Many employers ask or require employees to sign non-compete agreements in addition to an employment contract. These are contracts, governed by state law, in which an employee promises not to work for a direct competitor for a specific period of time after leaving the employer. Non-compete agreements are valuable to employers not only because they protect against the loss of employees, but also because they may provide added protection for a company’s confidential information, such as client lists or trade secrets.
Client lists and trade secrets can give companies competitive advantages. Trade secrets are formulas, patterns, compilations, programs, devices, methods, techniques, or processes that a business has made reasonable efforts to keep secret from others. Employees who leave one job for another or who are laid off or fired, may take these secrets to be used for personal advantage. For example, when an employee is laid off and faced with unemployment, he or she may want to open a competing business. A non-compete agreement prevents this possibility.
Are Non-Compete Agreements Enforceable?
The extent to which a non-compete agreement is enforceable varies depending on the jurisdiction. Courts value an individual’s right to earn a living, and non-compete agreements may have to pass certain criteria to be enforceable. While the criteria and analysis differ from state to state, non-compete agreements usually need to be “reasonable,” supported by a good business reason, and meet the requirements that all contracts must meet to be enforceable.
In order to be enforceable, a non-compete agreement must include an offer, acceptance, intent, and a benefit or “consideration” to the employee in exchange for his or her promise. The benefit could be as simple as getting the job or, for an existing employee, getting a promotion or raise.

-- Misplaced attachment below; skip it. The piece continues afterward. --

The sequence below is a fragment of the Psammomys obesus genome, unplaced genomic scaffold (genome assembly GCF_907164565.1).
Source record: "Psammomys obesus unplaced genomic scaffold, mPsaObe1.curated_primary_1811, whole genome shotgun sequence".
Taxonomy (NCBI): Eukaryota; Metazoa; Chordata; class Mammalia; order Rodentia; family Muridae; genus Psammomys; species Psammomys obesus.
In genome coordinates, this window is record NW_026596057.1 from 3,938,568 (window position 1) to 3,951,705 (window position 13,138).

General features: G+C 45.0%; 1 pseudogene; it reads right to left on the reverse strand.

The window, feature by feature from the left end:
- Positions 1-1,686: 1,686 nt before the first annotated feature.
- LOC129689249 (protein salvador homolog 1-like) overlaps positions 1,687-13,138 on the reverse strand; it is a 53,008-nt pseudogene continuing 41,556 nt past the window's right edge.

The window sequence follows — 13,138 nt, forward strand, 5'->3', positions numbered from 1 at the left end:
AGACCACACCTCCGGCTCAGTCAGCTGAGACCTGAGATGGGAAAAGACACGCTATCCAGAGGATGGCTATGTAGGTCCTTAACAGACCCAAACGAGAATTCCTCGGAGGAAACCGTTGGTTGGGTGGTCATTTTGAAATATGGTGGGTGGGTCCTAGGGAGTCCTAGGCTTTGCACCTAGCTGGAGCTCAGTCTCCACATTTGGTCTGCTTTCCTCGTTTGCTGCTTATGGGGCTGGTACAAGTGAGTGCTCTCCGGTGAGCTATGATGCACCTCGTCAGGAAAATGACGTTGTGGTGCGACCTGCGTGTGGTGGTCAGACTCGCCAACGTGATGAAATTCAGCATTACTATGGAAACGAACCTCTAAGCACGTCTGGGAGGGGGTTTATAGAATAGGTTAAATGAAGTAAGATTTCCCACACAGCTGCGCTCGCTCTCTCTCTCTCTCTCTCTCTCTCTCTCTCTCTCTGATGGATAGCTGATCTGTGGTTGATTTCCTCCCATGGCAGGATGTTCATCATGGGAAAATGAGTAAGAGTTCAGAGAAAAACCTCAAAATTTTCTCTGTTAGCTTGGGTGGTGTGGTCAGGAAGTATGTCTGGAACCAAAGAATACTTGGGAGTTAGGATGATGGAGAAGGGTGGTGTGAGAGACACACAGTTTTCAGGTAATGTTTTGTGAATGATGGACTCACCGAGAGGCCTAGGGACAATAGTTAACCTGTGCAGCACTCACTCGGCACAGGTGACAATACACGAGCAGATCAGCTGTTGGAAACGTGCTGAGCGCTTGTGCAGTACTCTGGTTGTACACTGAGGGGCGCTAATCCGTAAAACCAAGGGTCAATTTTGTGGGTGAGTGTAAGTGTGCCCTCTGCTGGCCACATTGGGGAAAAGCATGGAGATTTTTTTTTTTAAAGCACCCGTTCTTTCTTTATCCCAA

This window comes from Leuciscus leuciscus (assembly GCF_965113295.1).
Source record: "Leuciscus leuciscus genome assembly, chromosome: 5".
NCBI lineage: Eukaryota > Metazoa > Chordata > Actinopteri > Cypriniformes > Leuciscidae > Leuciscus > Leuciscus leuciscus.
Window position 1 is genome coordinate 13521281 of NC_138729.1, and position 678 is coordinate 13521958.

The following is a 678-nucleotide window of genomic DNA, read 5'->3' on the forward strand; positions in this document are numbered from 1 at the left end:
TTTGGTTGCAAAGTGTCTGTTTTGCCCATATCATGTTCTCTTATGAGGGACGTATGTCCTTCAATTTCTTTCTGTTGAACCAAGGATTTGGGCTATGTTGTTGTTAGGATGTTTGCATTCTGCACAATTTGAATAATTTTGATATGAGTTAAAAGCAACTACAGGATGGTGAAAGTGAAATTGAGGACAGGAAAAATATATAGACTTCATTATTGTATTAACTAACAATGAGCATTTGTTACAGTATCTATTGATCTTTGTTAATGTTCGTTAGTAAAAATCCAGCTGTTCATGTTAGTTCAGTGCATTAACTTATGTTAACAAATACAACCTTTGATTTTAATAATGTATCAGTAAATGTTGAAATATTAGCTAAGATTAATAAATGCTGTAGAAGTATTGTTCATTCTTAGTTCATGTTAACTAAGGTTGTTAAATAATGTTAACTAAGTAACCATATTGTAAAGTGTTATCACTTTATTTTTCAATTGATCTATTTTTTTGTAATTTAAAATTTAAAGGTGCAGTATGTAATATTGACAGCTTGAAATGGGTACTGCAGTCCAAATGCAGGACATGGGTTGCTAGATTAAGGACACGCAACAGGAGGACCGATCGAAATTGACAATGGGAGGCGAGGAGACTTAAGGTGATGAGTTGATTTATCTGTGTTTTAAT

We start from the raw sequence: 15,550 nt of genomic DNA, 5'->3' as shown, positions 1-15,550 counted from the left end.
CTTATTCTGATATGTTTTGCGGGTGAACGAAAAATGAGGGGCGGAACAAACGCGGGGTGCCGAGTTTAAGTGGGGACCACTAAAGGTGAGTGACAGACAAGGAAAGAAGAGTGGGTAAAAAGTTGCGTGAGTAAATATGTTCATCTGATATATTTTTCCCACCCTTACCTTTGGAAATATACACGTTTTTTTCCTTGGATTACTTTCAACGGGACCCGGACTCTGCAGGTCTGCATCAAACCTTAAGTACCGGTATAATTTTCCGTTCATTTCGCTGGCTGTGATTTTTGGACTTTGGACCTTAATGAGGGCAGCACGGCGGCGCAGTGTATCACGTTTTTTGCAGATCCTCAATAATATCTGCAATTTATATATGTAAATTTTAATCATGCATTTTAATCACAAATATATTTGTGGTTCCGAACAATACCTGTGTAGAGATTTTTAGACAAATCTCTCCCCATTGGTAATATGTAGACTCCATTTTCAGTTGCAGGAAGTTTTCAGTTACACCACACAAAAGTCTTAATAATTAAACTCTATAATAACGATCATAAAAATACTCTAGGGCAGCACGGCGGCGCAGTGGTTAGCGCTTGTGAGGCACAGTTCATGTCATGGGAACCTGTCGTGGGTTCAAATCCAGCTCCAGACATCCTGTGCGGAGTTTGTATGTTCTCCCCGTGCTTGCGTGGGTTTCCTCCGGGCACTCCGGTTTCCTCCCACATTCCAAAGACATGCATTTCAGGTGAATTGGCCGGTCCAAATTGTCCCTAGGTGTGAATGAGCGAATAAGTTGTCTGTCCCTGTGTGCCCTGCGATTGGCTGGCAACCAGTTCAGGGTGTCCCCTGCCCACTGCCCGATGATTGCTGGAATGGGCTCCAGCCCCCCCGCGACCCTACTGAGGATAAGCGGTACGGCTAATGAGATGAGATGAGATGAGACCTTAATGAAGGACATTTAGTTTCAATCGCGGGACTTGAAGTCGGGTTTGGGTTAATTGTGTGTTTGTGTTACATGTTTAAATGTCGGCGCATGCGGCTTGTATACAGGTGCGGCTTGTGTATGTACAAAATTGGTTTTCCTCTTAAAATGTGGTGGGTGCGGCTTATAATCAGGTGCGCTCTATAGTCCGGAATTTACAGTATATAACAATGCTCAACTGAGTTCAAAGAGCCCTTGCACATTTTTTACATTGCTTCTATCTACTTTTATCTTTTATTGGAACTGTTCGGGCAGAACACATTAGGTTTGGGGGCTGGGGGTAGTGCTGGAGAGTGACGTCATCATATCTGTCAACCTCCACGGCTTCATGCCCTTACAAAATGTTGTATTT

What do courts consider “reasonable”? While there are differences among the states, it is generally established that non-compete agreements should not violate public policy. They cannot last for an overly long time period, cover too wide a geographic area, or prevent a former employee from working in many different types of businesses. For example, a non-compete agreement that prohibits a doctor from engaging in medical practice indefinitely anywhere in the United States is not likely to be found reasonable in most jurisdictions. Similarly, a non-compete agreement that prohibits a software engineer from working at any software or hardware company in the state for 20 years is not likely to be found reasonable in most jurisdictions.
When a non-compete agreement lasts for more than two years, it is likely to receive closer examination by a court and less likely to be considered reasonable. However, there is no set rule, so it is better to consult an attorney before signing an agreement like this in any state except those that usually void non-compete agreements.
Generally, a business should have a good business reason for asking an employee to sign one of these agreements. It should not use it to punish the employee for leaving. Also, these agreements are more likely to be enforceable in instances when employees truly do acquire a company’s trade secrets or client lists.
In some states, such as California, non-compete agreements are not legally enforceable except under very limited circumstances. In those states, employers may use other agreements, such as non-solicitation agreements or nondisclosure agreements, to protect client lists, employees, and trade secrets when an employee leaves the company.